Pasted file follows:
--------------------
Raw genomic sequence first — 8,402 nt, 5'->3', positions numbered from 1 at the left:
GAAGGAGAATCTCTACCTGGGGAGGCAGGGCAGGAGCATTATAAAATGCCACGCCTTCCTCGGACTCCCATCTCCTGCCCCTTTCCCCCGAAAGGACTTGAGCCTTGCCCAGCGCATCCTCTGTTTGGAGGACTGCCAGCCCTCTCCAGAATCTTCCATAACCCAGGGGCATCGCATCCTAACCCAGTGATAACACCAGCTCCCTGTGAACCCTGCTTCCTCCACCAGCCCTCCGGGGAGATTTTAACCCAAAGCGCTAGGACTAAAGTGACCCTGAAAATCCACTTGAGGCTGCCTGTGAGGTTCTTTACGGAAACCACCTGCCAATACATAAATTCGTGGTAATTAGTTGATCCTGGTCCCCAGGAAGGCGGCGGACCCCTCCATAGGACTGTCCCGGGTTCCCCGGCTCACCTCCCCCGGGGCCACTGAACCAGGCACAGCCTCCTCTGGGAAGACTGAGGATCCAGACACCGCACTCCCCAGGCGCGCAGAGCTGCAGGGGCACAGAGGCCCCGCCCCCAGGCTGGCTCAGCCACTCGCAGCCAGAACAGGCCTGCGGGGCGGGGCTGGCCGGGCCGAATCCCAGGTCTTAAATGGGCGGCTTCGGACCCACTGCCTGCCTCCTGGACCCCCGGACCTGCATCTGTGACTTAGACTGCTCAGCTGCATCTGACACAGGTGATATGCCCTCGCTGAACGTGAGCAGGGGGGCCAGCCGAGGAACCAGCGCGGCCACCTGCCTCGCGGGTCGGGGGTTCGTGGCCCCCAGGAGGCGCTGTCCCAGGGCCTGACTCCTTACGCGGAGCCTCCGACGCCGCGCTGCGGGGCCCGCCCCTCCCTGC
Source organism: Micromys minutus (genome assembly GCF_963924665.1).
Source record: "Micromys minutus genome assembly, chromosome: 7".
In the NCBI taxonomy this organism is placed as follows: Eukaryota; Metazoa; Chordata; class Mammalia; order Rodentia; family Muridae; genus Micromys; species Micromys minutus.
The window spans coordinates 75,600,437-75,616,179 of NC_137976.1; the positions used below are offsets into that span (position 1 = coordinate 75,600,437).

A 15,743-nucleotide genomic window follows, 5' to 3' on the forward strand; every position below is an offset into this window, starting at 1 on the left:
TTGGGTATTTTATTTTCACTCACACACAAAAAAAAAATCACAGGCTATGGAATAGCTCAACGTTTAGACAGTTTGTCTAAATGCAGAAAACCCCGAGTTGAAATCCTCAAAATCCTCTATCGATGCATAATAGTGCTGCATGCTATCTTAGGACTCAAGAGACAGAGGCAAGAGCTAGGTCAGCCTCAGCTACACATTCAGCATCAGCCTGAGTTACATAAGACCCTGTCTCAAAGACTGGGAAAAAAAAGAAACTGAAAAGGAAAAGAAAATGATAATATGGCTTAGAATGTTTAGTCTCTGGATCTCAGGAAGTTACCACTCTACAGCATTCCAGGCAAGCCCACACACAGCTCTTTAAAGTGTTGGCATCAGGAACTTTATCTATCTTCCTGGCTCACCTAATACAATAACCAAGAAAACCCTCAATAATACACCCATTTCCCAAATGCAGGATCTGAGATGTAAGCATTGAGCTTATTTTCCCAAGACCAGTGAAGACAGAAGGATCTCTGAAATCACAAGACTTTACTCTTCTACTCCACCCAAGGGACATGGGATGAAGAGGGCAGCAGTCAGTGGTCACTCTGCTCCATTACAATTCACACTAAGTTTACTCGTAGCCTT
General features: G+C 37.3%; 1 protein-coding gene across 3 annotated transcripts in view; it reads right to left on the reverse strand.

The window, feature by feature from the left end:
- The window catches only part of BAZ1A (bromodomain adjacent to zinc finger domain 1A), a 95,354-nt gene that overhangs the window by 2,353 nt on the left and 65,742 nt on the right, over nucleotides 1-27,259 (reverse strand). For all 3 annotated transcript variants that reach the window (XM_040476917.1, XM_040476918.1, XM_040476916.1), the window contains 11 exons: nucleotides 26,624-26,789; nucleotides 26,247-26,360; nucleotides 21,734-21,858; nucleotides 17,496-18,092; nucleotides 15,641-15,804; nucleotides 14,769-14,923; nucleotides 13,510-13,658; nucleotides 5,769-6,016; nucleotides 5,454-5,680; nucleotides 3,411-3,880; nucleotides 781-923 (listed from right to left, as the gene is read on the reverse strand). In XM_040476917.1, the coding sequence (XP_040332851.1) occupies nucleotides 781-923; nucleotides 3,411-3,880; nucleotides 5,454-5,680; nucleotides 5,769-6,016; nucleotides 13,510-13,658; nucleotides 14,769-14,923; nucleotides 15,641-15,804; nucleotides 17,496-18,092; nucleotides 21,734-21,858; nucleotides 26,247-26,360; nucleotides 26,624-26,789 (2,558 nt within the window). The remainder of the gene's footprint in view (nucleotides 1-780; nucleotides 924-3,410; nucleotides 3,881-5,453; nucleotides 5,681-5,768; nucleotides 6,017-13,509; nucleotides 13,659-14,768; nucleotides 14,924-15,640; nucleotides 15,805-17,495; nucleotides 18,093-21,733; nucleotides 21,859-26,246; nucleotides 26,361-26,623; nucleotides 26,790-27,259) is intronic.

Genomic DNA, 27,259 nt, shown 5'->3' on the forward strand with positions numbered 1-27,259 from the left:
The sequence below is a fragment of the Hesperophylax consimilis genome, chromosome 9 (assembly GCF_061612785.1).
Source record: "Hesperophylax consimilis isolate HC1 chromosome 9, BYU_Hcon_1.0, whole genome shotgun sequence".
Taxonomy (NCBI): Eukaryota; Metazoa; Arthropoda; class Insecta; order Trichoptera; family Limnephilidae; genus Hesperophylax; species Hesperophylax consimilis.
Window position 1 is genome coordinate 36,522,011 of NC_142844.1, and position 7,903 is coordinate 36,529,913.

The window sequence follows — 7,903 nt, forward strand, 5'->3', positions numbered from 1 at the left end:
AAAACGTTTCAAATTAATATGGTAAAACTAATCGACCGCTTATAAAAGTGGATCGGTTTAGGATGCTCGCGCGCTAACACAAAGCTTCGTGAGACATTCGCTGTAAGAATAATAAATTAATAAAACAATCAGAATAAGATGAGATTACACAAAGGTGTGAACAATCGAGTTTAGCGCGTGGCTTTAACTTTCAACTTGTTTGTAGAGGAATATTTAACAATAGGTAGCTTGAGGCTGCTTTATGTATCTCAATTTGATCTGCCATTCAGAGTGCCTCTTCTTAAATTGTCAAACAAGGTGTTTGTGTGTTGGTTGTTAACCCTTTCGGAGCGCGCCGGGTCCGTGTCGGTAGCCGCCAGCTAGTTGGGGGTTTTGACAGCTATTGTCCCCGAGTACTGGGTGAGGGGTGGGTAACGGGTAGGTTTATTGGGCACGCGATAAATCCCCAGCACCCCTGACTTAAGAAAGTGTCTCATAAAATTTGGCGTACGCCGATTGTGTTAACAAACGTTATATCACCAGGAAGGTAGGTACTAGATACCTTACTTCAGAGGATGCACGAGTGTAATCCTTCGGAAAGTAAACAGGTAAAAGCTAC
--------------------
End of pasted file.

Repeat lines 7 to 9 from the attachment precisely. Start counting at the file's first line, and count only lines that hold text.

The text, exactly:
A 15,743-nucleotide genomic window follows, 5' to 3' on the forward strand; every position below is an offset into this window, starting at 1 on the left:
TTGGGTATTTTATTTTCACTCACACACAAAAAAAAAATCACAGGCTATGGAATAGCTCAACGTTTAGACAGTTTGTCTAAATGCAGAAAACCCCGAGTTGAAATCCTCAAAATCCTCTATCGATGCATAATAGTGCTGCATGCTATCTTAGGACTCAAGAGACAGAGGCAAGAGCTAGGTCAGCCTCAGCTACACATTCAGCATCAGCCTGAGTTACATAAGACCCTGTCTCAAAGACTGGGAAAAAAAAGAAACTGAAAAGGAAAAGAAAATGATAATATGGCTTAGAATGTTTAGTCTCTGGATCTCAGGAAGTTACCACTCTACAGCATTCCAGGCAAGCCCACACACAGCTCTTTAAAGTGTTGGCATCAGGAACTTTATCTATCTTCCTGGCTCACCTAATACAATAACCAAGAAAACCCTCAATAATACACCCATTTCCCAAATGCAGGATCTGAGATGTAAGCATTGAGCTTATTTTCCCAAGACCAGTGAAGACAGAAGGATCTCTGAAATCACAAGACTTTACTCTTCTACTCCACCCAAGGGACATGGGATGAAGAGGGCAGCAGTCAGTGGTCACTCTGCTCCATTACAATTCACACTAAGTTTACTCGTAGCCTT
General features: G+C 37.3%; 1 protein-coding gene across 3 annotated transcripts in view; it reads right to left on the reverse strand.